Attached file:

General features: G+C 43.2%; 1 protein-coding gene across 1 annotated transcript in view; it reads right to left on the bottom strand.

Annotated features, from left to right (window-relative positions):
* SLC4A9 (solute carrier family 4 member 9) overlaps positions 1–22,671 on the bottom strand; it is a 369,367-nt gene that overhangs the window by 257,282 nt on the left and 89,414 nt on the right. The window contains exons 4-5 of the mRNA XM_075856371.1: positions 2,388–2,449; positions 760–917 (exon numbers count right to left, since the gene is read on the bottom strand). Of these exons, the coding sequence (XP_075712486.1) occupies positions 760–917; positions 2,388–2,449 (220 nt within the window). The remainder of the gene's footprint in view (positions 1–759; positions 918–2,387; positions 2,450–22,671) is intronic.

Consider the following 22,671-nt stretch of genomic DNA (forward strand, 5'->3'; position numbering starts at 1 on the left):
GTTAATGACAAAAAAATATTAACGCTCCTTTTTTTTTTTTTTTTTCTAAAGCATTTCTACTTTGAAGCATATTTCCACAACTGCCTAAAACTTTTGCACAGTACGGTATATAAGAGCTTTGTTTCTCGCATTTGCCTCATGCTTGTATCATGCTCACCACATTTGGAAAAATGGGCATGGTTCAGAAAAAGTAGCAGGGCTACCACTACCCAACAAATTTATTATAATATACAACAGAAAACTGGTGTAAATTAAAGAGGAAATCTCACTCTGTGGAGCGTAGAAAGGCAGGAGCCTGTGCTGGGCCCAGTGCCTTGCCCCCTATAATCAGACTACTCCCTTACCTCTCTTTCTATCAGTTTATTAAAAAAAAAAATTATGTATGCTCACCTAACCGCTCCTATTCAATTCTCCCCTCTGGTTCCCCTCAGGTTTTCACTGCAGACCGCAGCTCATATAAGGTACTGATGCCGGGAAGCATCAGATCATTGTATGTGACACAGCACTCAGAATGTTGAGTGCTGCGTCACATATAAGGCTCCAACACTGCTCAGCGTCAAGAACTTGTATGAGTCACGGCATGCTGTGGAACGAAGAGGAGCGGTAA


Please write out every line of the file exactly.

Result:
General features: G+C 43.2%; 1 protein-coding gene across 1 annotated transcript in view; it reads right to left on the bottom strand.

Annotated features, from left to right (window-relative positions):
* SLC4A9 (solute carrier family 4 member 9) overlaps positions 1–22,671 on the bottom strand; it is a 369,367-nt gene that overhangs the window by 257,282 nt on the left and 89,414 nt on the right. The window contains exons 4-5 of the mRNA XM_075856371.1: positions 2,388–2,449; positions 760–917 (exon numbers count right to left, since the gene is read on the bottom strand). Of these exons, the coding sequence (XP_075712486.1) occupies positions 760–917; positions 2,388–2,449 (220 nt within the window). The remainder of the gene's footprint in view (positions 1–759; positions 918–2,387; positions 2,450–22,671) is intronic.

Consider the following 22,671-nt stretch of genomic DNA (forward strand, 5'->3'; position numbering starts at 1 on the left):
GTTAATGACAAAAAAATATTAACGCTCCTTTTTTTTTTTTTTTTTCTAAAGCATTTCTACTTTGAAGCATATTTCCACAACTGCCTAAAACTTTTGCACAGTACGGTATATAAGAGCTTTGTTTCTCGCATTTGCCTCATGCTTGTATCATGCTCACCACATTTGGAAAAATGGGCATGGTTCAGAAAAAGTAGCAGGGCTACCACTACCCAACAAATTTATTATAATATACAACAGAAAACTGGTGTAAATTAAAGAGGAAATCTCACTCTGTGGAGCGTAGAAAGGCAGGAGCCTGTGCTGGGCCCAGTGCCTTGCCCCCTATAATCAGACTACTCCCTTACCTCTCTTTCTATCAGTTTATTAAAAAAAAAAATTATGTATGCTCACCTAACCGCTCCTATTCAATTCTCCCCTCTGGTTCCCCTCAGGTTTTCACTGCAGACCGCAGCTCATATAAGGTACTGATGCCGGGAAGCATCAGATCATTGTATGTGACACAGCACTCAGAATGTTGAGTGCTGCGTCACATATAAGGCTCCAACACTGCTCAGCGTCAAGAACTTGTATGAGTCACGGCATGCTGTGGAACGAAGAGGAGCGGTAA